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Showing content with the highest reputation on 01/14/2020 in all areas

  1. 1 point
    Dear colleagues: My name is Daniel Patón and I am a professor of Ecology at the University of Extremadura (Spain). I teach two subjects Environmental Biotechnology and Experimental Techniques in Ecology. My specialization is the analysis of environmental data. I am interested in invertebrate composites such as isopods, worms, mealworms, soldier flies and of course cockroaches. We touch on these topics in my classes, but I have a lot to learn. I can bring knowledge of applied statistics and interdisciplinary training. 1. Do you currently raise any roaches? I currently care for three species of cockroaches: Eublaberus spp. "ivory", Aeluropoda insignis and Blaptica dubia. My main interest is the degradation of waste for composting. 2. If so, how many? I have several terrariums with hundreds of animals. I also have soldier flies (Hermetia illucens), mealworms (Tenebrio molitor) and two species of worms (Dendrobaena veneta and Eisenia fetida). I dedicate them to research and practical classes with my Environmental Biotechnology students. 3. Do you culture roaches as pets or feeders? I am mainly interested in degrading waste and generating compost 4. If feeders, what kinds? I'm interested in finding the species that degrades the most, doesn't require a lot of temperature, doesn't fly, is easy to handle and is not invasive. Some of these concepts are contradictory, but I'm still looking. So far Eublaberus and Aleuropoda are winning. 5. Are there any specific roach questions that you would like to ask the community? Yes, I would like to know which species would be suitable to set up a waste degradation centre in a place where the winter temperature does not usually go below 32 F (0ºC) zero degrees outside and reaches 113 F (45ºC) in summer. I suppose that in well-insulated buildings it would not be very expensive to heat. I am interested in the fact that the species is not invasive, although I understand that those that escape would die in winter. 6. How did you find our community? Asking experts like Kyle Kandilian, they told me about this excellent forum. It's not easy to find in searches, at least from Europe it didn't come up. I think it is a perfect forum, very well structured, clear and simple. Extremely useful Greetings **************************************************************************** Daniel Patón Numerical Ecology. Ecology Unit Department of Plant Biology, Ecology and Earth Sciences Faculty of Sciences. University of Extremadura Avda. Elvas s/n 06071 Badajoz (Spain) https://orcid.org/0000-0003-2500-3964 https://cvn.fecyt.es/0000-0003-2500-3964 http://unex.academia.edu/DanielPatonDominguez https://www.researchgate.net/profile/Daniel_Paton/ http://sites.google.com/site/numericalecologyuex/home ****************************************************************************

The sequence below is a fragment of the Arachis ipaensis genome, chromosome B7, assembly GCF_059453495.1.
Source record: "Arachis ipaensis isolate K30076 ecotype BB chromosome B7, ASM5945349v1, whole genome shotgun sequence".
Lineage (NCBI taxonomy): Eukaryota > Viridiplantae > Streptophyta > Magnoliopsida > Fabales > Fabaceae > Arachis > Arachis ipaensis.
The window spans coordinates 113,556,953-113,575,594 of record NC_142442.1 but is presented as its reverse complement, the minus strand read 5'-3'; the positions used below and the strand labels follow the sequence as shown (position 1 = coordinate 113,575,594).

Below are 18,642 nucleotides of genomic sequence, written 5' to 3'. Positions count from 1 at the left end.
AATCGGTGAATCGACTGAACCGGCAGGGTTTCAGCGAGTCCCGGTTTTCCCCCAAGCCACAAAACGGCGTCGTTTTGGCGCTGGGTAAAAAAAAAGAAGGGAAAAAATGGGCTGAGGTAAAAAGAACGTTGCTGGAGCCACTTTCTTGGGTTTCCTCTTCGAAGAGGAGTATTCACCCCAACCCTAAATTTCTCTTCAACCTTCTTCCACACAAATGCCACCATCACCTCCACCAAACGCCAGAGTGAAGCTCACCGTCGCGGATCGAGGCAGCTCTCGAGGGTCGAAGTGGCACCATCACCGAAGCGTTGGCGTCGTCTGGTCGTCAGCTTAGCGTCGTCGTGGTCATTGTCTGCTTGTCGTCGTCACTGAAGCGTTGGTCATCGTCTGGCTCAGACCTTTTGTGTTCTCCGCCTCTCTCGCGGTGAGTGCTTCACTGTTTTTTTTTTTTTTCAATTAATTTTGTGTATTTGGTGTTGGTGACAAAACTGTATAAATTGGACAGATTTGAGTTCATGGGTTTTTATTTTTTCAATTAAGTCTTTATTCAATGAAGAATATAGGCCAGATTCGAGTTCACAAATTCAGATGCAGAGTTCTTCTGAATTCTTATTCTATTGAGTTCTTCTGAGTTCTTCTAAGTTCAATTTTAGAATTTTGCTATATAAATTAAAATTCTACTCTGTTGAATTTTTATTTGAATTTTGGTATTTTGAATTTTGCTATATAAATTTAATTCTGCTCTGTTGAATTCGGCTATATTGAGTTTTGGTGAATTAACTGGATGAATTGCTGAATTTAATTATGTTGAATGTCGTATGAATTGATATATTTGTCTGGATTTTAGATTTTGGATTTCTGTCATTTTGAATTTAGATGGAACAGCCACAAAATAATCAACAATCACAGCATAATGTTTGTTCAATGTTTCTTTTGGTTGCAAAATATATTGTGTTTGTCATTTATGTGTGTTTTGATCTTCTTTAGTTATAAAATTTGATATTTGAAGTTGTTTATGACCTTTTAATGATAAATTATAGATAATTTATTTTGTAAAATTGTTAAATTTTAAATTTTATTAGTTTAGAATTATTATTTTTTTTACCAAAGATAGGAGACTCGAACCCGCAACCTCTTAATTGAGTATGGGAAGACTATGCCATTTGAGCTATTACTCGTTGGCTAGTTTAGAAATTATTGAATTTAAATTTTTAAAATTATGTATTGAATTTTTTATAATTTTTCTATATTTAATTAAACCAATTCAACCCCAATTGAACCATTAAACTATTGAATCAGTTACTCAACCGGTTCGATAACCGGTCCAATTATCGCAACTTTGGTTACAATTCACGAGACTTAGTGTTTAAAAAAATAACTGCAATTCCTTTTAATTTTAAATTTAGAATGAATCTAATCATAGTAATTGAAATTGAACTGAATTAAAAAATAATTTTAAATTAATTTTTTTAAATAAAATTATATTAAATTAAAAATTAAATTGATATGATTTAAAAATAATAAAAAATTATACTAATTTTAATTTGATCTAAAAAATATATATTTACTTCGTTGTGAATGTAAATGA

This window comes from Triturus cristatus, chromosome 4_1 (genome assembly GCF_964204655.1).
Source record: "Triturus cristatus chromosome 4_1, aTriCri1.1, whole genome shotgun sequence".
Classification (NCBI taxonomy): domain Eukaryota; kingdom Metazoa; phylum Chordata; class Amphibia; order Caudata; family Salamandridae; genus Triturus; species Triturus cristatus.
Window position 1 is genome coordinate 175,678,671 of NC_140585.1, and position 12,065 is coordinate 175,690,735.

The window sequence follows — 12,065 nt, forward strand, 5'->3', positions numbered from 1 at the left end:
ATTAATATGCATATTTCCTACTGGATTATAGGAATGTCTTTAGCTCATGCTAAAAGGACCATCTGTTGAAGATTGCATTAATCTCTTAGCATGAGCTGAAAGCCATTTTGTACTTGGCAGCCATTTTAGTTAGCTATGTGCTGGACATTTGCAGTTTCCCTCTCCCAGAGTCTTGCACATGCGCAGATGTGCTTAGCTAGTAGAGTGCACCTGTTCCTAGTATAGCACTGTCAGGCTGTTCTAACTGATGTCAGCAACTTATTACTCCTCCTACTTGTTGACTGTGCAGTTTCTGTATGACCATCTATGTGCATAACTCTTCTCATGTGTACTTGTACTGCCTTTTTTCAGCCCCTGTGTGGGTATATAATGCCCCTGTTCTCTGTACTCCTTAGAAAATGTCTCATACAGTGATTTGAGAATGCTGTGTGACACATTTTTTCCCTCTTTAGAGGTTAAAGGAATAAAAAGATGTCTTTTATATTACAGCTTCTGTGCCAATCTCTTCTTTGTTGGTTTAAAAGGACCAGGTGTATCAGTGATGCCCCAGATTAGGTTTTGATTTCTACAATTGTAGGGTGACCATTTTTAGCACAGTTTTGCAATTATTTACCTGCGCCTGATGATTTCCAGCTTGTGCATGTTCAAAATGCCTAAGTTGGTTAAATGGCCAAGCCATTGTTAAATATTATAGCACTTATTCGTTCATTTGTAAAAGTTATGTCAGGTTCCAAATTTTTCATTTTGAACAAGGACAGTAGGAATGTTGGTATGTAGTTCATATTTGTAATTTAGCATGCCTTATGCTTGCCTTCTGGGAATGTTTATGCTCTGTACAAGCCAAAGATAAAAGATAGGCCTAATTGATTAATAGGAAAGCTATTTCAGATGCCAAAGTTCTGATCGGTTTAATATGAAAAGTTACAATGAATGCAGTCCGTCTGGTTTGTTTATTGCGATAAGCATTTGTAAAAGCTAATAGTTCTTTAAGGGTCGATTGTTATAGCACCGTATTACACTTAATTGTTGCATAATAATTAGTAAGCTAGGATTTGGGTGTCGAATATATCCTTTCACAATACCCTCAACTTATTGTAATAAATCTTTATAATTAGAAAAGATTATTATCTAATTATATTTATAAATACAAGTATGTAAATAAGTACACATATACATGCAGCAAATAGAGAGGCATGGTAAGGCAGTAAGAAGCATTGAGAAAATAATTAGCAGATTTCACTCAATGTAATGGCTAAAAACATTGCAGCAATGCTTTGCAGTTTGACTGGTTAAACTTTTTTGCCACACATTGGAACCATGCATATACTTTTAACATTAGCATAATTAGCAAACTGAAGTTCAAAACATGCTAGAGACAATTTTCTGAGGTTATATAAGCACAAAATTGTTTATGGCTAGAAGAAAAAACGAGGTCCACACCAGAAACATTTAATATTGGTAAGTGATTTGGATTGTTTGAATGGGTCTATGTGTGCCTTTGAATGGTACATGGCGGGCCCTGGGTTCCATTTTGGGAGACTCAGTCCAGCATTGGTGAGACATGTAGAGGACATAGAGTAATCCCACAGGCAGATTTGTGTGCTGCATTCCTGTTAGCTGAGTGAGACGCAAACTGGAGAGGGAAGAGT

2. 1 point
    Thank you both for the feedback! I do not use organic and hadn't even thought of that so I will definitely make sure I peel things at the very least from now on. I don't think it's the heat lamp as I have been using the same ones since Sept. They are night vision ones so the light is low and the enclosure always stay at about 80 so I think that is ok for now, but thanks for that suggestion as well. They all came to me as full size adults from my science curriculum company - so I have no idea how old they actually were other than "adult." For some reason I thought the life span was longer - good to know. I need them to last me about another month fro my class and then I have a friend that is going to take them and raise them so I'm hoping to not lose any more. Thank you both again!
  3. 1 point
    @Hisserdude, I think it'll be a while before we get as big as Europe in terms of size. They've had the jump on us for decades and are still going full throttle, ha ha. A sure shame it is when that happens; if you keep your eyes open and your head on straight you'll find a lot of good people in both the isopod and tarantula sides of the hobby, but you are right, a lot of irresponsible sellers and hobbyists to waylay the new enthusiast and old hand alike. Thanks, Arthroverts
  4. 1 point
    I keep my non-climbing pie-dish beetles in a 2 gallon fish bowl and my E. arcanum in a slightly smaller bowl, both with no lids. They make great tabletop displays. i love being able to see them from all angles. I hadn't thought of putting isopods in one. I'll have to keep my eye open for more bowls!
  5. 1 point
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